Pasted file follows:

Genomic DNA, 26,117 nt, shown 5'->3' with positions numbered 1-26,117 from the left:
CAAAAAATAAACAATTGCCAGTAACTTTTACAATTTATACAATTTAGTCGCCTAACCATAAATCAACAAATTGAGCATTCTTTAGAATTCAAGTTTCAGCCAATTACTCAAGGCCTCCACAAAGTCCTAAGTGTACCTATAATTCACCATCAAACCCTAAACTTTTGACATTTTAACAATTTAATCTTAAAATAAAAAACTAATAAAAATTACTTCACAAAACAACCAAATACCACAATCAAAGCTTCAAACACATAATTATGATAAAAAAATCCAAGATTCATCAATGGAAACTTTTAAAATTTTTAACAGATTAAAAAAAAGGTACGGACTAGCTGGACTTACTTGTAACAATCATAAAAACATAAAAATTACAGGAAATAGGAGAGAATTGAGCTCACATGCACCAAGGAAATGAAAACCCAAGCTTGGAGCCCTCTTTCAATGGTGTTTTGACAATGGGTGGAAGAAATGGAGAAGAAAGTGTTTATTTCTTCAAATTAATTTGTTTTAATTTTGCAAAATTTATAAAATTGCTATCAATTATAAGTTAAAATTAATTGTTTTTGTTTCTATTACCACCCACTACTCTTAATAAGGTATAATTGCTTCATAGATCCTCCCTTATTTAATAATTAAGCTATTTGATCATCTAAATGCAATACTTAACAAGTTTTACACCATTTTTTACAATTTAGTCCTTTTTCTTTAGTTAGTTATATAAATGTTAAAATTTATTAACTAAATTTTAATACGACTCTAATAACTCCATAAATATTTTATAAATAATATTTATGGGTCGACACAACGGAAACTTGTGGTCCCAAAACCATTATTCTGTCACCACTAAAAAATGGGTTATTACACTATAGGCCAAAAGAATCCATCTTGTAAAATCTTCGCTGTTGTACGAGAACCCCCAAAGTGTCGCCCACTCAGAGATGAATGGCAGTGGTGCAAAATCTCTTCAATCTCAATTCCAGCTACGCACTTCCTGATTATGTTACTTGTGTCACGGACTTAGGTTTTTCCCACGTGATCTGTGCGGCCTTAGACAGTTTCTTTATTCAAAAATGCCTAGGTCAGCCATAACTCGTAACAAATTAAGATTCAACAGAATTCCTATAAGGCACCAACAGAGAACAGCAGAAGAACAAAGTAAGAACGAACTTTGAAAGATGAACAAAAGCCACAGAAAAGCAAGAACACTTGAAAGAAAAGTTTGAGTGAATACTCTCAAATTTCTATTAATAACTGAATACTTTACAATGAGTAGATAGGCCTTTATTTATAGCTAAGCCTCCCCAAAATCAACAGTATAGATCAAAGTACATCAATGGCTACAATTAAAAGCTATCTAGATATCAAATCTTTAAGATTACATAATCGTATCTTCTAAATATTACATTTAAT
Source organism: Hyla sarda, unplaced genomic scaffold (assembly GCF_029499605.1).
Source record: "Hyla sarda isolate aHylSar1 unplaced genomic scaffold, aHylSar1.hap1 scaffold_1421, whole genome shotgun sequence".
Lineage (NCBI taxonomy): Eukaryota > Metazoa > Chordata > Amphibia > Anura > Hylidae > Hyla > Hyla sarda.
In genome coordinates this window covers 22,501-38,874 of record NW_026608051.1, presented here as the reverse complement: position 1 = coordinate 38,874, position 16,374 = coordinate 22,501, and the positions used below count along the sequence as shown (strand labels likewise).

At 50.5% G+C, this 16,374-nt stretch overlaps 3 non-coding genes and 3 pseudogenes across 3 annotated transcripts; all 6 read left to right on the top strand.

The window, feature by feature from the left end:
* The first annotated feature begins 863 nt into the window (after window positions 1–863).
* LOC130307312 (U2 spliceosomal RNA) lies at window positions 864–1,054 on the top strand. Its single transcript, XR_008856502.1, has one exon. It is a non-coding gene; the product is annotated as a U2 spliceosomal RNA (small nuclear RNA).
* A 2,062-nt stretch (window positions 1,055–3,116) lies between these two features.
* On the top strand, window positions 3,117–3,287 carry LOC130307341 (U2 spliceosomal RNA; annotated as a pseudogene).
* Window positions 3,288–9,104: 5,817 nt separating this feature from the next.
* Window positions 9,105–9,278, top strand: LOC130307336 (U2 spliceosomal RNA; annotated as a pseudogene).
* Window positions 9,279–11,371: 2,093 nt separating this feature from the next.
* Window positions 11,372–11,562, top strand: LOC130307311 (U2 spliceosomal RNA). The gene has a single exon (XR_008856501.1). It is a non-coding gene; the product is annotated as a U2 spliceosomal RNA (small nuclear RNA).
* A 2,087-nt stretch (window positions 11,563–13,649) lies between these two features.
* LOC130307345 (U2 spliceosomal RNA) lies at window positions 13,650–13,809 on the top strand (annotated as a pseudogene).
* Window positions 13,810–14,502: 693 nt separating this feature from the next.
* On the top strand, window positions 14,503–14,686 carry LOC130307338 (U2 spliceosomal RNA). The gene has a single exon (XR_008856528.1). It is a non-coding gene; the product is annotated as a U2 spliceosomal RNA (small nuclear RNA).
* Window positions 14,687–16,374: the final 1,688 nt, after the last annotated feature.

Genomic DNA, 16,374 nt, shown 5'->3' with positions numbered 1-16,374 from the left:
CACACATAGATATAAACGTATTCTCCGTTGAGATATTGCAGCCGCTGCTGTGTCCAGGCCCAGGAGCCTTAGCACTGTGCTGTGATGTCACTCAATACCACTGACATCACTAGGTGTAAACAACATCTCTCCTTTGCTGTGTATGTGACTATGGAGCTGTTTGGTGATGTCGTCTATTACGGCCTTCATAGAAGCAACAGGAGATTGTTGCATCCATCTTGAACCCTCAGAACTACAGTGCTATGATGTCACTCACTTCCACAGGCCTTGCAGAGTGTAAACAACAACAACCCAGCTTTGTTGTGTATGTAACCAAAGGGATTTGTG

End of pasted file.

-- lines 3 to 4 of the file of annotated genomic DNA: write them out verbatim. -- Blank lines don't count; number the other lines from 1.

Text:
Source organism: Hyla sarda, unplaced genomic scaffold (assembly GCF_029499605.1).
Source record: "Hyla sarda isolate aHylSar1 unplaced genomic scaffold, aHylSar1.hap1 scaffold_1421, whole genome shotgun sequence".